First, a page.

My 1998 report included a set of guidelines for designing new turnstile sounds, and they follow directly from my analysis of the existing beeps’ shortcomings: the sounds should be brief, they should have a sharp attack and a distinctive timbre, and they should be part of an overall musical scheme that includes not only the turnstiles, but all the sounds that make up the subway’s acoustic ecosystem. Finally, volume levels should be calibrated so that in the actual environment, they are only just loud enough for the sounds to do their job, and no louder.
The last step of this research was to redesign the turnstile sounds according to these guidelines. To compose the overall soundscape, I modeled the frequency of various events over time. This allowed me to hear the patterns, rhythms, and density of card swipes, arriving trains, footsteps and voices, and other signals and alarms that happen from time to time. I tried to balance the level, tone, and timbre of the new sounds, as well as the harmonic consonance and dissonance, so that the overall result would have the clear, informative qualities embodied in the MTA’s subway maps and signage.
I initially understood the turnstiles beeps as a failure of design, but now, after 17 years creating artwork for public spaces, I see it instead as a failure of process. It’s not that the turnstile sounds were poorly designed, but that they were not really designed at all. They show no trace of aesthetic sensibility, and no one with even cursory expertise in acoustics, perception, or interface design would have proposed or signed off on a plan with so many obvious flaws.
It’s not that the turnstile sounds were poorly designed, but that they were not really designed at all.
Whenever a city or municipal agency invests in new equipment that emits sound, such as siren-equipped emergency vehicle, crosswalk signals, or trucks with backup warning signals, the sounds should be subject to a design review by a public authority along the lines of New York City’s Public Design Commission. and sound designers, acousticians, and composers should be brought into the process where appropriate. A review should make certain that when a new sound gets introduced into a public situation, the sound adds real value, that its aesthetic qualities are well considered, that it fits well with the other sounds in its surroundings, and that it delivers critical information that can’t be communicated in any other way.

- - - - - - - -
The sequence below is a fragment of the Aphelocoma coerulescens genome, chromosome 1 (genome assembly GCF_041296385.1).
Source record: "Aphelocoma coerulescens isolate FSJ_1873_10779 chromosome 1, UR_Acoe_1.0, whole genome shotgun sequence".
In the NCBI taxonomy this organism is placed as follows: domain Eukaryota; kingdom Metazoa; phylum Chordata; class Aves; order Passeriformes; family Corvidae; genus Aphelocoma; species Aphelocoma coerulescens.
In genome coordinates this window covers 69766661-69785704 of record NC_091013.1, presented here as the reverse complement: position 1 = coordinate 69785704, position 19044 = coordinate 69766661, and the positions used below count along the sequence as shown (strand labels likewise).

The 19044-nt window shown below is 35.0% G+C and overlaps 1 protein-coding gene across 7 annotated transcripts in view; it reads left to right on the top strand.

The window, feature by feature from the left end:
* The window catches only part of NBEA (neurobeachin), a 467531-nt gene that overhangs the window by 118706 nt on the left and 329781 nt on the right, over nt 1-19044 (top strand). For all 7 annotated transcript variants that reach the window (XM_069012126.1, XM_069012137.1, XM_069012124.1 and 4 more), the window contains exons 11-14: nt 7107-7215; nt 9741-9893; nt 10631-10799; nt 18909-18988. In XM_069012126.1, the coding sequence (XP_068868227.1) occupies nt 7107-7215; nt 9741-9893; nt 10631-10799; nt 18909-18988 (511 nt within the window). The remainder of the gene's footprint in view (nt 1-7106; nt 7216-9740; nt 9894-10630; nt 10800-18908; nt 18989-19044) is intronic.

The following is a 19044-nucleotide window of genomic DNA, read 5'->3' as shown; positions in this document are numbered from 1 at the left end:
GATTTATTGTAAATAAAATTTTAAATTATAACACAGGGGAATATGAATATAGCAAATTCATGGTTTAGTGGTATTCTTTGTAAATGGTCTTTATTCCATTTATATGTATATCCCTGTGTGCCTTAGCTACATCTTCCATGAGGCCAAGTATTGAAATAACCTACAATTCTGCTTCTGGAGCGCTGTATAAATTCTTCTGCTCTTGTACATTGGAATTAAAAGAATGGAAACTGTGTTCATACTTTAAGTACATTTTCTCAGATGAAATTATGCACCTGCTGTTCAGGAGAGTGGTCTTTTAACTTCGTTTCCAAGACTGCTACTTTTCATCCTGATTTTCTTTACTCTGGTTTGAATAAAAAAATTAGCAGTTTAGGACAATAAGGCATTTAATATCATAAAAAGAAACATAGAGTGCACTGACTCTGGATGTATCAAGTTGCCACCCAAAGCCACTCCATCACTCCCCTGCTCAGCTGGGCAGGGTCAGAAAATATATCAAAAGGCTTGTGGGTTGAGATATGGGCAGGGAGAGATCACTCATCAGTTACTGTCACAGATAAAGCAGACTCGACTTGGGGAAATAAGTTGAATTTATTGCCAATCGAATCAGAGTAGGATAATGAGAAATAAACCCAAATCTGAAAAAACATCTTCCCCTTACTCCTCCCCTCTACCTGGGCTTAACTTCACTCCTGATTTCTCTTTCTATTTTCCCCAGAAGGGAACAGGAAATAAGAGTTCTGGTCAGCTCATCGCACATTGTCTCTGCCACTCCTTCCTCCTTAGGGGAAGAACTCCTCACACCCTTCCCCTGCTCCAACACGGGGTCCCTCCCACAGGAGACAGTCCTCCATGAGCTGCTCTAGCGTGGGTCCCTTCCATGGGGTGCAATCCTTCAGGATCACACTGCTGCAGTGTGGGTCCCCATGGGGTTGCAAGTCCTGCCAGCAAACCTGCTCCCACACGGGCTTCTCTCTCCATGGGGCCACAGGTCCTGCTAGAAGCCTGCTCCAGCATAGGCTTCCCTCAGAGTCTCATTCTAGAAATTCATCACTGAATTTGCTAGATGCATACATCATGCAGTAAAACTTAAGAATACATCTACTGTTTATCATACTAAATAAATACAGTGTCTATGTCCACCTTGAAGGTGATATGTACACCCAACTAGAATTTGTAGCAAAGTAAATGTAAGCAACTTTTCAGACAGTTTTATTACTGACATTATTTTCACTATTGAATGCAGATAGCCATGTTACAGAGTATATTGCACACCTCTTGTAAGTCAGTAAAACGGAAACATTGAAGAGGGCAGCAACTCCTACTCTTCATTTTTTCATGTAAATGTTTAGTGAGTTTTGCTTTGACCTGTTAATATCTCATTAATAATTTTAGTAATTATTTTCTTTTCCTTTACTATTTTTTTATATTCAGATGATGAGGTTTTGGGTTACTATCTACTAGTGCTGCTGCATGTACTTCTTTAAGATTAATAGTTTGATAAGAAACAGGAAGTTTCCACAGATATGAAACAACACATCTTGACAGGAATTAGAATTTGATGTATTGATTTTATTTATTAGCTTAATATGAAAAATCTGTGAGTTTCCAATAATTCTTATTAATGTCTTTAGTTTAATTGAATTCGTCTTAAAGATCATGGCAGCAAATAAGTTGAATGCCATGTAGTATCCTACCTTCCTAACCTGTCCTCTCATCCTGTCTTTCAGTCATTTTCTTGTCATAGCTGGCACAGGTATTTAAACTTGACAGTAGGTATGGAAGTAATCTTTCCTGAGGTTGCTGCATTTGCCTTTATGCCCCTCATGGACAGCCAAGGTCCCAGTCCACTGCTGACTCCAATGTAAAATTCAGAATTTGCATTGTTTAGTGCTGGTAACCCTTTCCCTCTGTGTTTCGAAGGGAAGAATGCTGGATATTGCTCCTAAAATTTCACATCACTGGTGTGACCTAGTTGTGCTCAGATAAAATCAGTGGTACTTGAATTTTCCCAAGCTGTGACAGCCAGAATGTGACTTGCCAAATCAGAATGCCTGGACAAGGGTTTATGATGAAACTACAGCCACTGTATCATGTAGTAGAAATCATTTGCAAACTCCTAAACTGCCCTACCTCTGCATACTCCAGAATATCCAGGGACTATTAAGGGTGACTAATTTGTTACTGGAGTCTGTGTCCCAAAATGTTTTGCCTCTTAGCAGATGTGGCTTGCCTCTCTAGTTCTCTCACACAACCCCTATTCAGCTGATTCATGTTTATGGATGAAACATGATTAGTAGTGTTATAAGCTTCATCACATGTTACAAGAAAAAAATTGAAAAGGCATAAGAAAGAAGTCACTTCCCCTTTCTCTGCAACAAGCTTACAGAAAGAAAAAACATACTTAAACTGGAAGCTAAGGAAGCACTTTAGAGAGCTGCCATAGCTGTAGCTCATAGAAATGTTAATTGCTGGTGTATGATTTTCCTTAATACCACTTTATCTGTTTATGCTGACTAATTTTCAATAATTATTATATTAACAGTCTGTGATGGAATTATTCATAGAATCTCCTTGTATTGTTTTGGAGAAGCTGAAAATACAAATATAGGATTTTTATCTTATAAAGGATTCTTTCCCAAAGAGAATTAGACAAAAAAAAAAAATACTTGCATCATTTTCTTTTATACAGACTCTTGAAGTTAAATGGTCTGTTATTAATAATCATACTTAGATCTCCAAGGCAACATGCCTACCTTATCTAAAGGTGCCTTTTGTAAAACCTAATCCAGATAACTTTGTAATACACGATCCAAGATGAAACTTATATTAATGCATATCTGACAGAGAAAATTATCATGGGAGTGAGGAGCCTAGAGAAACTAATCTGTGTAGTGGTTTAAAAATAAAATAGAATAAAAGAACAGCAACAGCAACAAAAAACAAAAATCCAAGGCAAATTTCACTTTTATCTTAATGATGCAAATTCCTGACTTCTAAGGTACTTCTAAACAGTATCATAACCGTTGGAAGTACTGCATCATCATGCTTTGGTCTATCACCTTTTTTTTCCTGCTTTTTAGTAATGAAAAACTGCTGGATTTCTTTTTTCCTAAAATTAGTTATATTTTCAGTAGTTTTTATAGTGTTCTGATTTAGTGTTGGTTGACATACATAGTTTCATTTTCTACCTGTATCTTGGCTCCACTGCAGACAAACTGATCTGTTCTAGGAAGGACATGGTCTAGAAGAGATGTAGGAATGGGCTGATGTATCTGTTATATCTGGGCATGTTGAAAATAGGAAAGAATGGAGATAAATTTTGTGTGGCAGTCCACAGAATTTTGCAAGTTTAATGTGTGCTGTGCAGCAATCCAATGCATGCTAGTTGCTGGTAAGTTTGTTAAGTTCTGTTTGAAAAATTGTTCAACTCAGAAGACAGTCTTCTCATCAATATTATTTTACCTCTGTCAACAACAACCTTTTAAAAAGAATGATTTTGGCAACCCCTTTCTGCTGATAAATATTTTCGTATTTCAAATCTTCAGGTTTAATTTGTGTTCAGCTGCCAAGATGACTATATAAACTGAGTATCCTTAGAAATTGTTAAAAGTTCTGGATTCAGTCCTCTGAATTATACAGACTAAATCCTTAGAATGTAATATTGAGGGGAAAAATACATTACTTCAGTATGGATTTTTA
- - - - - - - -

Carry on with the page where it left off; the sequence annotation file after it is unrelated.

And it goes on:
in 2014, the New York Times published Subway Alarm, an excellent OpDoc video by Ken Webb that focused on a much louder acoustic atrocity: the emergency exit sirens that were screeching almost constantly at many stations. The video illustrated how the exits were in nearly continuous use by passengers with strollers, suitcases, children, groceries, or what have you, with the siren whooping hysterically the whole time. And despite the alarm being loud enough to damage hearing, riders and MTA personnel had long since learned that it had no meaning, and they ignored it completely. Happily, the MTA listened to Ken Webb’s voice of reason, and by the end of the year, the agency had pulled the plug on those sirens.
The subway alarm story sets a hopeful precedent, but improving the turnstile beeps is a more complicated proposition. Responding to James Murphy’s Subway Symphony proposal in 2015, MTA spokesman Adam Lisberg told the Gothamist, “The tones are an ADA element for the visually impaired, and we won’t mess with them.” In light of all the problems with the beep, there’s actually a strong case to be made that the current sound implementation doesn’t benefit the visually impaired or anybody else. Since the Americans with Disabilities Act mandates that the turnstiles be accessible to visually impaired riders, the law might actually be helpful in guiding the Transit Authority toward more effective sound design in the future. An opportunity for change is now on the horizon: the MTA is planning to move to a new fare collection technology by 2019. I encourage them to make the most of this opening, and to invest in an improved soundscape for our transit system.
Ben Rubin is a media artist and sound designer in New York and director of the Center for Data Arts at The New School. He has created award-winning public artworks, including Movable Type for the New York Times Building, and Shakespeare Machine for the Public Theater. In addition to sound designs for plays, films, and exhibitions, Rubin created the audible interface for HP’s PhotoSmart printers, Ethicon’s Harmonic surgical instruments, and other devices.